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OUR CHANGING ENVIRONMENT: Mesopotamian marshlands

A typical marsh landscape, with villages built on artificial floating islands that enclose an area of swamp which is then filled with reeds and mud. For flood protection, more layers are added each year to strengthen the platform's foundation

Comprising an integral part of the Tigris-Euphrates river system, the marshlands are located at the confluence of the rivers in southern Iraq and into Iran. The desiccation of these vast wetland resources is attributable to two main causes: upstream dams and drainage schemes. An aerial view of the marshlands in 1976 shows them still largely intact. Since then, there has been a 90 per cent decline in marshland area. By the year 2000, only a small section of the Al-Hawizah marsh straddling the Iran-Iraq border remains but even this is rapidly shrinking due to upstream water projects.

The marshlands are a key site for migratory birds. Marshland loss has put an estimated 40 species migrating between Siberia and South Africa at great risk. Several mammals and fish unique to the marshlands are now considered extinct. Coastal fisheries in the Northern Gulf, dependent on the marshlands for spawning grounds, have also been affected.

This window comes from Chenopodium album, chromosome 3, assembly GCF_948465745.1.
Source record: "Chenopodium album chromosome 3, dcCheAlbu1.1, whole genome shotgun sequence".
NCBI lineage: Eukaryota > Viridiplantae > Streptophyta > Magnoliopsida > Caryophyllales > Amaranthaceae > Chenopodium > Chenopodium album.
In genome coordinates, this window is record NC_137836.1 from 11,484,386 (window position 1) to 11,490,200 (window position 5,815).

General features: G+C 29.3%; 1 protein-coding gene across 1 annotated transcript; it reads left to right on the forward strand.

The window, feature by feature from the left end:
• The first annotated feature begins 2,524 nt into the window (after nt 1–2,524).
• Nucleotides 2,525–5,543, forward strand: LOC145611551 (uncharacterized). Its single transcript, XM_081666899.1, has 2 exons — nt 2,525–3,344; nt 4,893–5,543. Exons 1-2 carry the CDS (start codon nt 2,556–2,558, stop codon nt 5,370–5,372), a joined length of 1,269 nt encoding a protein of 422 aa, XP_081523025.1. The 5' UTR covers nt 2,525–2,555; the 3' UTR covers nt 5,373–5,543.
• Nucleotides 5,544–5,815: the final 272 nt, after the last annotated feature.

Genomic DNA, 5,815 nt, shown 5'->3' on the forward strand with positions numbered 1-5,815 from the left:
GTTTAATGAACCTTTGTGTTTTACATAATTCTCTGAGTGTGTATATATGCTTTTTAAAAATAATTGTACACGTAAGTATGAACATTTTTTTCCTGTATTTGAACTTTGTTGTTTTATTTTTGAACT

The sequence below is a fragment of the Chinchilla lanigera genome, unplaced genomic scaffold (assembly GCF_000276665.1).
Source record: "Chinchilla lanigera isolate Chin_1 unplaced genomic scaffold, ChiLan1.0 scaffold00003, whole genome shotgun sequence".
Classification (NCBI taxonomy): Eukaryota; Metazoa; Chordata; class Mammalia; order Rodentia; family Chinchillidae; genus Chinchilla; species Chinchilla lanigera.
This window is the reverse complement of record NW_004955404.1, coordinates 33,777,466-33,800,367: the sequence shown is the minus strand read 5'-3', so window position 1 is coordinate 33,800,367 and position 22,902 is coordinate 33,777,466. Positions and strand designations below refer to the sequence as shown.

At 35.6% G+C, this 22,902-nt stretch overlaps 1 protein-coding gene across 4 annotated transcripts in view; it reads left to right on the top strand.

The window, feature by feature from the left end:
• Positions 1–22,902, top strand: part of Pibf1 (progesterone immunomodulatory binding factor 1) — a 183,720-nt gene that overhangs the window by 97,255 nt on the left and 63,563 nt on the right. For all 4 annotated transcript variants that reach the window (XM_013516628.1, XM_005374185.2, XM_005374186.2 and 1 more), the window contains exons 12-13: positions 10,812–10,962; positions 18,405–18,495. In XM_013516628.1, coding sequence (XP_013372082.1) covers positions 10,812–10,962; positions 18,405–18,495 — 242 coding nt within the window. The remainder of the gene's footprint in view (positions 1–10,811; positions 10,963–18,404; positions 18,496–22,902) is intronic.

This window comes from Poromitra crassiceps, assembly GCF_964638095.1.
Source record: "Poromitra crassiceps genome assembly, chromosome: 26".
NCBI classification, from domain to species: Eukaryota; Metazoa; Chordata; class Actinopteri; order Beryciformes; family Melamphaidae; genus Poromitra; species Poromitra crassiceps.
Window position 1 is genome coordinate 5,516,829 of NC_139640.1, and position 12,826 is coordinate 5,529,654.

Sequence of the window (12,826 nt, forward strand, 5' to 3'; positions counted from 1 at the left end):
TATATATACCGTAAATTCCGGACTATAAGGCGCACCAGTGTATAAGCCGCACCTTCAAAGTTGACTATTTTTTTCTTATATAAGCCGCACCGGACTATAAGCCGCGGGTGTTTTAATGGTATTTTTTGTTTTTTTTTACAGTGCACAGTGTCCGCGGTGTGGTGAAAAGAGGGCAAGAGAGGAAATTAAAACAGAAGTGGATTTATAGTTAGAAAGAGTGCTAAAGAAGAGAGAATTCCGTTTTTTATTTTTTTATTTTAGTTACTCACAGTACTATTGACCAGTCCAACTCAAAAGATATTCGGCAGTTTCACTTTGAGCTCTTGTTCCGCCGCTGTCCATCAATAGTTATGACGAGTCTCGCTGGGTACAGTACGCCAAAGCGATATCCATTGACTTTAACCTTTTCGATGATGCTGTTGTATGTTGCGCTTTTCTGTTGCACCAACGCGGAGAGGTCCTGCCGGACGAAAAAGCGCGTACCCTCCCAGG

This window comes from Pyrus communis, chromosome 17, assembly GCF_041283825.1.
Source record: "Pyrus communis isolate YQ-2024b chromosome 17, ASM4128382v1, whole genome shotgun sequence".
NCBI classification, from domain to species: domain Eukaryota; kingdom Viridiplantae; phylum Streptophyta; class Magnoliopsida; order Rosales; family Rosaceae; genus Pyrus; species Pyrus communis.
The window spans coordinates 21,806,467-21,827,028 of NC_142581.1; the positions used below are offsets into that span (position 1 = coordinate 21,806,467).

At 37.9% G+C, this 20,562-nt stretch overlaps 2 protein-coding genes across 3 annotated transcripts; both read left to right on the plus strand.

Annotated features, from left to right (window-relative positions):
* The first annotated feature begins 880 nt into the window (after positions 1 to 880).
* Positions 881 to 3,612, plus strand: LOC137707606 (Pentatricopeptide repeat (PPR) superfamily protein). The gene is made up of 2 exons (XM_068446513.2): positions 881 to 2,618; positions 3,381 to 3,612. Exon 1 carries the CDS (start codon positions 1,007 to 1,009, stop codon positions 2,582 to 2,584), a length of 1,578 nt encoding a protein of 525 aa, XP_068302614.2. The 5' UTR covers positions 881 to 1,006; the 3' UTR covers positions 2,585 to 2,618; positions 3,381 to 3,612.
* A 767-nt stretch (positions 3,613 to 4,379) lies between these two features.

Many of the Marsh Arabs, who have lived on their fragile, near-floating homes in this rare water world for millennia, have now been forced to flee as a result of the collapse of their habitat. A culture has been destroyed and an indigenous people turned into refugees.

In the image over, dense vegetation (mainly Phragmites reeds) appears as dark red patches, while red patches along river banks are date palms. By 2000 most of the Central Marshes appear as olive to greyish-brown patches indicating low vegetation on moist to dry ground.

Compilation: Hassan Partow, UNEP Division of Early Warning and Assessment
Satellite images: USGS/EROS Data Center
Photograph: Nik Wheeler